By Eli Hager
It was Juron’s second day in the New Orleans jail and he was bewildered. At 17 years old, he had been arrested for the first time and charged as an adult for allegedly taking a woman’s cell phone during an argument and firing a gun into the air, which he denied. His mother couldn’t afford bail, so he would be locked up for months until a trial, sleeping on a hard slab. If he was convicted — a possibility he could barely acknowledge — he faced 15 to 104 years in state prison.
Yet there was a deputy, waking him up on a Monday morning in February, telling him he had to go to school.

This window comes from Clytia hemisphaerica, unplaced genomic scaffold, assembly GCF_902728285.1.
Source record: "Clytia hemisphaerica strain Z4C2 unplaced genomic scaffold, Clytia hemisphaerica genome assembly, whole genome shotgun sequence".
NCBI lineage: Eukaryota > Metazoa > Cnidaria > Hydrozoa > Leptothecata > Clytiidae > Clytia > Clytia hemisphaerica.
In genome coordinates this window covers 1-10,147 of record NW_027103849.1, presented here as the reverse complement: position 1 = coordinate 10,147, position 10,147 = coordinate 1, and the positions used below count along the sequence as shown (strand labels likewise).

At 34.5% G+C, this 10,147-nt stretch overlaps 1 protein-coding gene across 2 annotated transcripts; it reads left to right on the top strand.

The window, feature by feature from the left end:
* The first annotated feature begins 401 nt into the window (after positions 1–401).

“I was like, school? I’m not going to the school,” Juron said later. “I go to school in the world. I’m not about to adjust to no school.”
Being a teen charged as an adult is a lesson in dizzying mixed messages. You’re too young to vote or drink, maybe even to drive, and you’ve been told that kids can grow and change. Yet your own future is set out in the starkest terms: years or decades in prison followed by a lifelong criminal record.